Of course, the R8 wasn’t just about the engine. The car was something of a marvel too. It was and, in my humble, still is a good looking machine. The build quality for a car of this class was outstanding. Compare it to the Escort and Astra mentioned earlier and it’s chalk and cheese. The cars come from a Period when Rover was on song, when the staff took a great deal of pride in their work and when the engineers gave them something genuinely great to screw together. The R8 still feels tight and together, even thirty years on. And they’re great on the road. Fully independent suspension (five-link at the rear), perfectly weighted steering, brakes that were matched perfectly to the R8’s mass – it was and still is an absolute joy to drive. Even a 1.4 can enthral, while a 220 T Series turbo model will leave you breathless.
And all this was worth celebrating. Or, as this wonderful event demonstrated, still worth celebrating. To be at the same venue as those journalists some thirty years ago was special. With the cars lined up outside the hotel, a 214Si, 214 GSi, 216 SLi and 216 GSi, including the first R8 to roll of the production line, it felt like we were in 1989, until we had to send a Tweet or use our smartphones to take a picture that is!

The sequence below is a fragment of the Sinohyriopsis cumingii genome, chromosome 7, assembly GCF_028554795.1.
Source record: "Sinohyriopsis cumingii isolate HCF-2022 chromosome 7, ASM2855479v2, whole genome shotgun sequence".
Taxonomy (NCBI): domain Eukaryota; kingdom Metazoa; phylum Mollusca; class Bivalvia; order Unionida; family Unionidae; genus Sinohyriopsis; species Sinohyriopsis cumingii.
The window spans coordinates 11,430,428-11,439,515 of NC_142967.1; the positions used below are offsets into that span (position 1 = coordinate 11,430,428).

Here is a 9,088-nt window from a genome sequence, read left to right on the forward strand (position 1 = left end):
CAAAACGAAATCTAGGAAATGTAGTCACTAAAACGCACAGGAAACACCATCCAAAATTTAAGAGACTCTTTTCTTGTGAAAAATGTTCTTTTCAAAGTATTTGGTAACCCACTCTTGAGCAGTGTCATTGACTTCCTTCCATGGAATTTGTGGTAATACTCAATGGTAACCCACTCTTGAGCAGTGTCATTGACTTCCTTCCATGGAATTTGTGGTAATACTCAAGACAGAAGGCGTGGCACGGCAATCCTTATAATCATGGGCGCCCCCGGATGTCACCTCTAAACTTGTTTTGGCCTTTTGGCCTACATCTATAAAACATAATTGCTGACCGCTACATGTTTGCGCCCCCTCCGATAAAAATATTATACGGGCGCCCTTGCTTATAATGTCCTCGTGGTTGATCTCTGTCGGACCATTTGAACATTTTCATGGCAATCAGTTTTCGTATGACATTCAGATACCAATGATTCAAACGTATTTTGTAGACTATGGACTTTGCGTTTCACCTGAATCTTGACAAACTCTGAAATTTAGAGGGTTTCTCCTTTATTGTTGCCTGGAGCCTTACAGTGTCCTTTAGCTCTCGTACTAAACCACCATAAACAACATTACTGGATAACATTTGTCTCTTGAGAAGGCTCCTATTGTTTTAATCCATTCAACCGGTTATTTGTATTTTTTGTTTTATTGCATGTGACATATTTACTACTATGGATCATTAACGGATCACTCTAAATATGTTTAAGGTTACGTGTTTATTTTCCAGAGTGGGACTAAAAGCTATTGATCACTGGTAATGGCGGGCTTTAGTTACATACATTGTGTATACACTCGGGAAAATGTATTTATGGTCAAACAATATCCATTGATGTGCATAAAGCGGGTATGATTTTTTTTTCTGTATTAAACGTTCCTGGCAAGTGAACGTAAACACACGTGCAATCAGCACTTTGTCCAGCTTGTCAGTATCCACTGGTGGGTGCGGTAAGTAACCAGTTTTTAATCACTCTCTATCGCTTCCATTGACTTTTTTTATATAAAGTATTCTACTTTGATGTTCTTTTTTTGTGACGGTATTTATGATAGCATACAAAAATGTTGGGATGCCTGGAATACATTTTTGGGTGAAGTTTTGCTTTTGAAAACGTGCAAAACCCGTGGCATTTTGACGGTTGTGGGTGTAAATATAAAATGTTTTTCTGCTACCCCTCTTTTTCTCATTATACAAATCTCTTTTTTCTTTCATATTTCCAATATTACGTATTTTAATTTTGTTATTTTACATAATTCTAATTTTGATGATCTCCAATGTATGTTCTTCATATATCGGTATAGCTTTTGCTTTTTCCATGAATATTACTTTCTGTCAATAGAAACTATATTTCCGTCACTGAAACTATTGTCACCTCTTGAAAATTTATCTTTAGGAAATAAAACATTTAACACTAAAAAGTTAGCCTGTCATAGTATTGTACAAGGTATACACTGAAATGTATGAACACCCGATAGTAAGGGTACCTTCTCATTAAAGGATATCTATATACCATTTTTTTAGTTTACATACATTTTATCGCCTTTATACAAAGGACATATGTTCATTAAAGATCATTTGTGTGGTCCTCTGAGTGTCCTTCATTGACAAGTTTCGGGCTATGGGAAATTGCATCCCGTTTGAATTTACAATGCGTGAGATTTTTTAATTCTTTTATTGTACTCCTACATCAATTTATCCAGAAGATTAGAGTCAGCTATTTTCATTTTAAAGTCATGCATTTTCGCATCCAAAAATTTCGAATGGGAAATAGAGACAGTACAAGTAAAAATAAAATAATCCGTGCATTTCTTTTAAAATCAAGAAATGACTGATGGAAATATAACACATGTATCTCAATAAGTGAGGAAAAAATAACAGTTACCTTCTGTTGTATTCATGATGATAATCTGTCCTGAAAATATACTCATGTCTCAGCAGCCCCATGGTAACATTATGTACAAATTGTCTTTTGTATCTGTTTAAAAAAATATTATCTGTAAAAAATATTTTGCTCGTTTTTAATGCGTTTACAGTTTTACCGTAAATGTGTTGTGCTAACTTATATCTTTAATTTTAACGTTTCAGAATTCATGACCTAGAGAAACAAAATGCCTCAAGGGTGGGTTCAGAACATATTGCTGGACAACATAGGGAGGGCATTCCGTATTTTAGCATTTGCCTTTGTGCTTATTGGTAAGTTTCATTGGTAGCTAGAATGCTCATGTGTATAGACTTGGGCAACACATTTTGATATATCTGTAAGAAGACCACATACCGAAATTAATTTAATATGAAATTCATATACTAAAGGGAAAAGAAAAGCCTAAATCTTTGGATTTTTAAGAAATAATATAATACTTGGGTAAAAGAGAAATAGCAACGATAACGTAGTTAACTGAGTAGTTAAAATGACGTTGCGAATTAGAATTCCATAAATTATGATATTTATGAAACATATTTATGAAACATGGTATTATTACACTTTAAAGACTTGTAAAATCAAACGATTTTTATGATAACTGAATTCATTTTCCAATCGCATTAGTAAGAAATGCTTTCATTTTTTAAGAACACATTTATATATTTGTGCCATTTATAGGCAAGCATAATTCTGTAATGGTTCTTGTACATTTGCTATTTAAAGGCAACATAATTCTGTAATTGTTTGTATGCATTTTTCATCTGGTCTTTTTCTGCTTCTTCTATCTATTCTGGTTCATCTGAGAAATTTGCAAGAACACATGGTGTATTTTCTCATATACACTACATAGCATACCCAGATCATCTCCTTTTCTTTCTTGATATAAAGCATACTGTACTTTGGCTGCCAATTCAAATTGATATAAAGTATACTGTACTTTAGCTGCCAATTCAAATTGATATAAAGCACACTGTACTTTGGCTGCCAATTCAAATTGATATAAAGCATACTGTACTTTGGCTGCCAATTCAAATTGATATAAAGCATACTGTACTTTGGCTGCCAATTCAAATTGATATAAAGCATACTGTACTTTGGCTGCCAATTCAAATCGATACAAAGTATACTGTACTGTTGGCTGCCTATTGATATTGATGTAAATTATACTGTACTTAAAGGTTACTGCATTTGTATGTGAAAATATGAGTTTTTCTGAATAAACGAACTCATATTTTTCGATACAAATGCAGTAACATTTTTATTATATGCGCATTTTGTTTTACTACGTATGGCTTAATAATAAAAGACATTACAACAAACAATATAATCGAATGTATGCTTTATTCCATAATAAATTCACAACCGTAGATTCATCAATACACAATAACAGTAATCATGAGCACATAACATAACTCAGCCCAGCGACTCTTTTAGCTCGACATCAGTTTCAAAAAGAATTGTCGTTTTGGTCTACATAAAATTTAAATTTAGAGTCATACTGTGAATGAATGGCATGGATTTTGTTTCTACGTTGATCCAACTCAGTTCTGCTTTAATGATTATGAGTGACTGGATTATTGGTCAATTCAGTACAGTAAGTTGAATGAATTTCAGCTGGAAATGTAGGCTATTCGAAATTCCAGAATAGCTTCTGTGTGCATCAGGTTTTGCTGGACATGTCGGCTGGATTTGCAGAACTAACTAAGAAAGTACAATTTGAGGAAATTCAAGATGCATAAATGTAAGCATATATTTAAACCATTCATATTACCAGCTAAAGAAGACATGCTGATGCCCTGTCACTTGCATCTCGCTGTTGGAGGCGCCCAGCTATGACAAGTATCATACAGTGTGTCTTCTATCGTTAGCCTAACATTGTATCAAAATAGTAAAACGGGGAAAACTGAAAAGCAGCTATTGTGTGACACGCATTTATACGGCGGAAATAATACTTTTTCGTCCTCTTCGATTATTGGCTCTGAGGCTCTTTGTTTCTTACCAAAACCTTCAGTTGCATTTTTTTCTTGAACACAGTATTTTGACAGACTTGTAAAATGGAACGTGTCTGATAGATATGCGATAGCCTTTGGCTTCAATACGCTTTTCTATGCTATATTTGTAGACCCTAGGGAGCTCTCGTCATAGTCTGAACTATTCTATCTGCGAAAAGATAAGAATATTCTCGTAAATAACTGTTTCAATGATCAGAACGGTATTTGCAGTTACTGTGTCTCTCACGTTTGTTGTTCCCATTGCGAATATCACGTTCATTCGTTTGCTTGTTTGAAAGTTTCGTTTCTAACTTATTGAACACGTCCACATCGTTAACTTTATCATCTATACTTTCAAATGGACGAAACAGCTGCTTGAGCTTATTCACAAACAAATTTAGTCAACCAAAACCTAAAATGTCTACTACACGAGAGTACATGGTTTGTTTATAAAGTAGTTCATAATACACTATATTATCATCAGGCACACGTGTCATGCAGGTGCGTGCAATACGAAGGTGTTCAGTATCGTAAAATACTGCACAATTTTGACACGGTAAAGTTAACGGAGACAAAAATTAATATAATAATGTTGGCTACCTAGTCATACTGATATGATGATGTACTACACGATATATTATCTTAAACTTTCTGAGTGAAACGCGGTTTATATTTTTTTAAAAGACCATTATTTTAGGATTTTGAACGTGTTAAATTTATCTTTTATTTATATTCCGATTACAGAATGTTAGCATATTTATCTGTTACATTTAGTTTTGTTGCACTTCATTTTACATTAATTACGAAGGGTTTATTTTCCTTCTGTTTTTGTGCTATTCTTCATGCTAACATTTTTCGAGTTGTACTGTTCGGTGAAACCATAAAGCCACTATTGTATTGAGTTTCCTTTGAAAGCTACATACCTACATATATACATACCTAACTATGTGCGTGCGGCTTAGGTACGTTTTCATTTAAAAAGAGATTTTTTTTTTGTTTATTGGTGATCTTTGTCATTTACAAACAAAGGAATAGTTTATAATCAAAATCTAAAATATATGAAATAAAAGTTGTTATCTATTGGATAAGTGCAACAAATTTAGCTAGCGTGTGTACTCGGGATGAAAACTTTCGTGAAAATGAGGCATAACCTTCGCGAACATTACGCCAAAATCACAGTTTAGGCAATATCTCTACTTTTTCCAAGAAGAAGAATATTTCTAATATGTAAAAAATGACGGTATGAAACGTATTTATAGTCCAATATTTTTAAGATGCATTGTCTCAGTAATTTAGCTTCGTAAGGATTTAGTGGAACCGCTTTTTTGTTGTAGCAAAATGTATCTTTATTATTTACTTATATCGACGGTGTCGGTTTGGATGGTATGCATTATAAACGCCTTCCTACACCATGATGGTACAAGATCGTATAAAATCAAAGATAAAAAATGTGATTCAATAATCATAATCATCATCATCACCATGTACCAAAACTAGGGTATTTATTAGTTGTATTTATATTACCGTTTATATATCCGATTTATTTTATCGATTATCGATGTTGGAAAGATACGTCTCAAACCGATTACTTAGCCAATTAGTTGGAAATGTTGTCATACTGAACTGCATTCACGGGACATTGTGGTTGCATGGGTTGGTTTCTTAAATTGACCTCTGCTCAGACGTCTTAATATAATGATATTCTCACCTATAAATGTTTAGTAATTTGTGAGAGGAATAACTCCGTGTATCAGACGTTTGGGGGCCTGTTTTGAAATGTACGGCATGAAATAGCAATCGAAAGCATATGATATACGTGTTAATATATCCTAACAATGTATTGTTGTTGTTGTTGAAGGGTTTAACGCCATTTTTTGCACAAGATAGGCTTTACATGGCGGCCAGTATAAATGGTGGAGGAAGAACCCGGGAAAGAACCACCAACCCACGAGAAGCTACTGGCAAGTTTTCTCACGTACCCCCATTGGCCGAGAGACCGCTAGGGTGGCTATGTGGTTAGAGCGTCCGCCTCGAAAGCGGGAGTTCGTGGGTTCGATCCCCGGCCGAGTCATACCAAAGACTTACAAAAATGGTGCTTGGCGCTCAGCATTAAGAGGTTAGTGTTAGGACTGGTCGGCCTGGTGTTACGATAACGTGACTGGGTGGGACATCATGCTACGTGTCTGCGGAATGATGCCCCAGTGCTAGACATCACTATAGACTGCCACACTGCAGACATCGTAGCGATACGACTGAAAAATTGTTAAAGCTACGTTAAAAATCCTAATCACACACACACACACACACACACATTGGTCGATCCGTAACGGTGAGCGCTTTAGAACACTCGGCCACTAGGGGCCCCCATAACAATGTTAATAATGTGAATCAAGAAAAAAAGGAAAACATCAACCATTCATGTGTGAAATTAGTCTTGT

The 200 and 400 Owners Club, overseen by Chairman and former Rover Group engineer, John Batchelor, pulled out all the stops for this event. The cars, the location and even a fifty mile drive route so we may better experience these cars. The icing on the cake, however, was the presence of former Rover Group Product Communications Manager, Denis Chick. He very kindly hosted a talk covering the original launch, after which he fielded questions from the owners and journalists assembled. Dennis’ presence, complete with Rover clothing, further served to take us back to ‘89. It felt like we really on the launch of this car! And it didn’t stop there, as former MG Rover Product and PR Manager, Kevin Jones, was there too, and was more than keen to add information and anecdotes to the offerings of Dennis.
As a concept for an event, this is frankly, brilliant. It’s just somewhat strange that it takes the Owner’s club for a now defunct company to take the first step. This day out was fun, it was interesting and it was strangely immersive. It wasn’t a club of people with blind faith for a car that did indeed have its flaws. It was the coming together of people who are simply passionate for this once great brand, and who quite rightly want to remind the motoring world that the cars still have significant merit. Other brands should be doing this too, in my opinion. After all, how can you look to the future without celebrating the past?
It might be easy to mock the Rover brand, but more fool those of you who do. Rover was a once magnificent brand, rich in staff that loved the product. It was the management, the funding and the questionable latter-day buyouts that killed off Rover, not the cars. The cars were good, they were built with passion and as this event goes to show, there is still a rich, entrenched group of people who are passionate about them. I’m very proud to be one of them.